Monday, November 26, 2007
Benvenuti - Griffith: Forty Years Later
One of the forgotten epics in boxing history was the trilogy of boxing matches between Nino Benvenuti and Emile Griffith. All three being for the undisputed middleweight championship of the world. Benvenuti is considered by many, including noted boxing writer Brian Doogan, to be the greatest boxer ever from Italy.
Although I can't do justice in this short piece as far as Benvenuti's amateur and early pro records in winning the 1960 Olympic welterweight gold medal, as well as numerous Italian and European titles, I will just quickly set the stage for the first Griffith bout. In June 1966, Benvenuti entered the ring to defend his Junior Middleweight (154 lbs.) world championship for the third time against the somewhat lightly regarded South Korean Ki Soo Kim in South Korea. Benvenuti had an amazing 65-0 record, and seemed on his way to much bigger fights. He ended up losing a split decision to Kim.
Perhaps his prior bout against notorious head butter Don Fullmer (whom he did defeat) broke down his confidence (after 26 stitches in the dirty bout), or maybe it was Kim flying very high in his home country (which is so common in sports), or maybe it was a questionable decision, but he did end up losing. Back in those days, the "light middleweight" division was lightly regarded, so losing to an average contender like Kim didn't bode well for Benvenuti's future chances at higher glory, prestige, and money in the great middleweight division. As it turned out, it was probably just an off-night in Seoul.
On April 17th, 1967, after six more wins in the middleweight division, Nino Benvenuti took a 71-1 record into the legendary Madison Square Garden (now closed) in New York City to face middleweight champion Emile Griffith. In a thrilling fight, in which both boxers were down, Benvenuti defeated Griffith by a clear unanimous decision. Ring Magazine named it the "1967 Fight of the Year." The enthusiastic crowd, of largely New York Italian-Americans, adopted the native of the Veneto as their very own. As the legendary trainer (of Griffith) Gil Clancy said, the crowd was virtually 100% in favor of Benvenuti. It was clearly an Italian thing, rather than some kind of overwhelming cheering of a White man over a Black man. Actually, as stated earlier, enthusiastic crowds can have a very favorable effect on the individual or team that is being cheered, like a bolt of electricity on their side.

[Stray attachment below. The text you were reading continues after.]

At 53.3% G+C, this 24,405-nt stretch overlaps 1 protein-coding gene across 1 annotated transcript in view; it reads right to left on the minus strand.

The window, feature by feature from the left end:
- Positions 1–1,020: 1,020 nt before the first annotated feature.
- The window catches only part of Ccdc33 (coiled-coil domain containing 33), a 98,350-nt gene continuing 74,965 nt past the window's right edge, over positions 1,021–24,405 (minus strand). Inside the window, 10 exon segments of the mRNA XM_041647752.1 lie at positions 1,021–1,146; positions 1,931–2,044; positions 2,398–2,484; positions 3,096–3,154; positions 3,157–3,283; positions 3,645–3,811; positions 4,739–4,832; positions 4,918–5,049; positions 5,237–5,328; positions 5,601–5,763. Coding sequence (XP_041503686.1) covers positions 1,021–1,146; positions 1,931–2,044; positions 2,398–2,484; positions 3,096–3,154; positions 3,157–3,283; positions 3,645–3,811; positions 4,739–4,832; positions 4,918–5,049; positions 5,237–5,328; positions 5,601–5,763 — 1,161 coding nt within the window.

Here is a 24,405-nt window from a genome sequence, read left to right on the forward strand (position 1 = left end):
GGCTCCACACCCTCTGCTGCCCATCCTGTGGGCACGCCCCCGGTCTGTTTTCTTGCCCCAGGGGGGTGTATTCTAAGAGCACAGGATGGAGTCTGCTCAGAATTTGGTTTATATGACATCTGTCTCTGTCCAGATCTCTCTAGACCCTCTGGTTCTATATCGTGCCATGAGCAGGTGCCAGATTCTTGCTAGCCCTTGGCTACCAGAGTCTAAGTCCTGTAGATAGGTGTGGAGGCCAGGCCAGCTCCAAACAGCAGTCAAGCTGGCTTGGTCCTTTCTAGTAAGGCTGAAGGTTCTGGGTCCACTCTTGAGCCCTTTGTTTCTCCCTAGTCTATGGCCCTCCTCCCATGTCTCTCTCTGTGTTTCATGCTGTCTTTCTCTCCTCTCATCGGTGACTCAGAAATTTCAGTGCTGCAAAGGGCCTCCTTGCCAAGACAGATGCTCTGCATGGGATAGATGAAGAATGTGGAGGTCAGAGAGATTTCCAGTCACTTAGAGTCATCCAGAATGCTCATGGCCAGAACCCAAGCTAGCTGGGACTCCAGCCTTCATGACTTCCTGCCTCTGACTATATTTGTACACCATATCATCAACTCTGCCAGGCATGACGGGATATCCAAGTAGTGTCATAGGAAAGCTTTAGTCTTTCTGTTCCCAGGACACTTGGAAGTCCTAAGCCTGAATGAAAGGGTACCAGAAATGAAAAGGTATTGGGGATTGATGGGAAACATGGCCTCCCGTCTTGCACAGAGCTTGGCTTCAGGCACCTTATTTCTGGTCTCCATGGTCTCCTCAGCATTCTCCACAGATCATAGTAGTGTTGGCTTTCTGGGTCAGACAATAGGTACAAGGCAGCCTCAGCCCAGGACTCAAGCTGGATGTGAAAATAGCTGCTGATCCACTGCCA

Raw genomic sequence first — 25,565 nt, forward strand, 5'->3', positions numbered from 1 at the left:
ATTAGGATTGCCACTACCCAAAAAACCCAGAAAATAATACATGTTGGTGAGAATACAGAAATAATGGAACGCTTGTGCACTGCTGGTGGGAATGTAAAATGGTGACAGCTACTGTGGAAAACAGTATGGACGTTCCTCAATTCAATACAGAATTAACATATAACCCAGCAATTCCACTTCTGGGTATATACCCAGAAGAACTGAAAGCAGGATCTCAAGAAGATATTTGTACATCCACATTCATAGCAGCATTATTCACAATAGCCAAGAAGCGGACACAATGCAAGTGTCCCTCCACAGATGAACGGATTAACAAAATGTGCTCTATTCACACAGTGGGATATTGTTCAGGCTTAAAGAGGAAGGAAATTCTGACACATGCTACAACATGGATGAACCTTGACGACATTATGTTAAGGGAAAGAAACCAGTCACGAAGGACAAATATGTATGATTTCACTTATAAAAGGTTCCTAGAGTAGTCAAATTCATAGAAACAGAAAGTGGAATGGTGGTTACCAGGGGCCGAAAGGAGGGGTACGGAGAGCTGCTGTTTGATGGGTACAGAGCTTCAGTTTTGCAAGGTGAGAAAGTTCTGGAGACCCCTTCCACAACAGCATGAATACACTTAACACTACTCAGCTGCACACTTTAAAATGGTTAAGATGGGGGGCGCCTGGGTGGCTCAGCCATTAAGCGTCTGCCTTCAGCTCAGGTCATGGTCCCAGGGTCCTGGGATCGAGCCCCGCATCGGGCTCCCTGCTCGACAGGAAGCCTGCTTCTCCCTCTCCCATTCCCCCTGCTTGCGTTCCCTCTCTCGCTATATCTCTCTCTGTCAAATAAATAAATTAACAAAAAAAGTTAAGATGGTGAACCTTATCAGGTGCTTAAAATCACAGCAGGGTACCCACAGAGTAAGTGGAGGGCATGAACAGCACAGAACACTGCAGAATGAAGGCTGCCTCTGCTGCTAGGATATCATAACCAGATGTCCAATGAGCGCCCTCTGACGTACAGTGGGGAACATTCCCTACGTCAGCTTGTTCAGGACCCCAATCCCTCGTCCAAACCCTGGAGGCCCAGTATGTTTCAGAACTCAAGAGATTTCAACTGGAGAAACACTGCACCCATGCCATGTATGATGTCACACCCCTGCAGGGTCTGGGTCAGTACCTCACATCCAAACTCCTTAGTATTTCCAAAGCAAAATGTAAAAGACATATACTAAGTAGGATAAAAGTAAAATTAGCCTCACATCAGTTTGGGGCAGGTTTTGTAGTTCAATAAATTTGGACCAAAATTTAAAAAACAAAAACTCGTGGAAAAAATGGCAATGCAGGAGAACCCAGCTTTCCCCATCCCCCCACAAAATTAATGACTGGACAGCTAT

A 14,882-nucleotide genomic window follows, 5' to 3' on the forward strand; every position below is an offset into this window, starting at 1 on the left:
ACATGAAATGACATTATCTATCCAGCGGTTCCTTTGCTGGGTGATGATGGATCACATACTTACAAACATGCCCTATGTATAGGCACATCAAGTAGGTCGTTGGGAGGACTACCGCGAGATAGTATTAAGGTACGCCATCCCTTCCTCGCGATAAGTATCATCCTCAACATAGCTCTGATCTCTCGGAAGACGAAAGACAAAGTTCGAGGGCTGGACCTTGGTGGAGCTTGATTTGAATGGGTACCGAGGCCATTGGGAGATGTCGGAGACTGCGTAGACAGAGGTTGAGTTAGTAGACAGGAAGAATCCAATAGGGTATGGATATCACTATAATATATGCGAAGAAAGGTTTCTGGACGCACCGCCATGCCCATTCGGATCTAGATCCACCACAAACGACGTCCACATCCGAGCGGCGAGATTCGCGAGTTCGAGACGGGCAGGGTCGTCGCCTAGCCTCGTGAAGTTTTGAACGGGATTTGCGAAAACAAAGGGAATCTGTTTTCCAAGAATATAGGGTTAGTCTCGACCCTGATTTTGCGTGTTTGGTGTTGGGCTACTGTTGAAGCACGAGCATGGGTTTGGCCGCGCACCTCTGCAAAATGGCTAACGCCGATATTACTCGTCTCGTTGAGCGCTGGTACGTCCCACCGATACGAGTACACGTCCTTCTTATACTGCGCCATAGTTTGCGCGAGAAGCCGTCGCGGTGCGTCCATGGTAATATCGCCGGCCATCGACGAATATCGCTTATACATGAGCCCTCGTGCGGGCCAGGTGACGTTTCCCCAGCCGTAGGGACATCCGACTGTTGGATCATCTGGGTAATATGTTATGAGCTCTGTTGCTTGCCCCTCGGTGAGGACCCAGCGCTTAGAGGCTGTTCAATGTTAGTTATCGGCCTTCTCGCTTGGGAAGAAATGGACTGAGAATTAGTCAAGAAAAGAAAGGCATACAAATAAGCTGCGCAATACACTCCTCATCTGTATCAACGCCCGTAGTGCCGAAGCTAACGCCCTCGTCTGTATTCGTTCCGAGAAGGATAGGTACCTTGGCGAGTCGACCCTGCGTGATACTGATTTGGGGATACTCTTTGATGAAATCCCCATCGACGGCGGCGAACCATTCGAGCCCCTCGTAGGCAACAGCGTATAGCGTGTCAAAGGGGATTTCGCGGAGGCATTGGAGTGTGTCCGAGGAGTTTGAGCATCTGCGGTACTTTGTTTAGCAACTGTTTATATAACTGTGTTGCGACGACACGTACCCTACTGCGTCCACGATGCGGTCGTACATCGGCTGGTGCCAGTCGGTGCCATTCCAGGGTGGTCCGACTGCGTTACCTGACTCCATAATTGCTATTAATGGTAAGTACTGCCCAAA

Five months later, Benvenuti defended his title against Griffith again, and again it was held in New York State (Shea Stadium, Flushing, NY). This time Griffith won a close unanimous decision. After another win, Benvenuti again challenged Griffith in a "rubber match" in Madison Square Garden in 1968. Benvenuti won a close unanimous decision. Benvenuti went on to lose and win the world middleweight championship a couple of more times (5-time world champion in total). Between 1970 and 71, a slightly past his prime Benvenuti was defeated twice (TKO & KO) by Argentinian Carlos Monzon, who is considered today by many to be THE greatest middleweight of all time.
Perhaps someday we can produce a documentary, about Benvenuti and the trilogy with Emile Griffith, worthy of this piece of largely forgotten history. Benvenuti has gone on to do many things since his retirement from boxing, too numerous to name here, including a long friendship with Griffith and Monzon.
Nino Benvenuti Bio - Wikipedia
Emile Griffith Bio - Wikipedia
Nino Benvenuti Record - Boxrec.com
Emile Griffith Record - Boxrec.com
Benvenuti-Griffith I - YouTube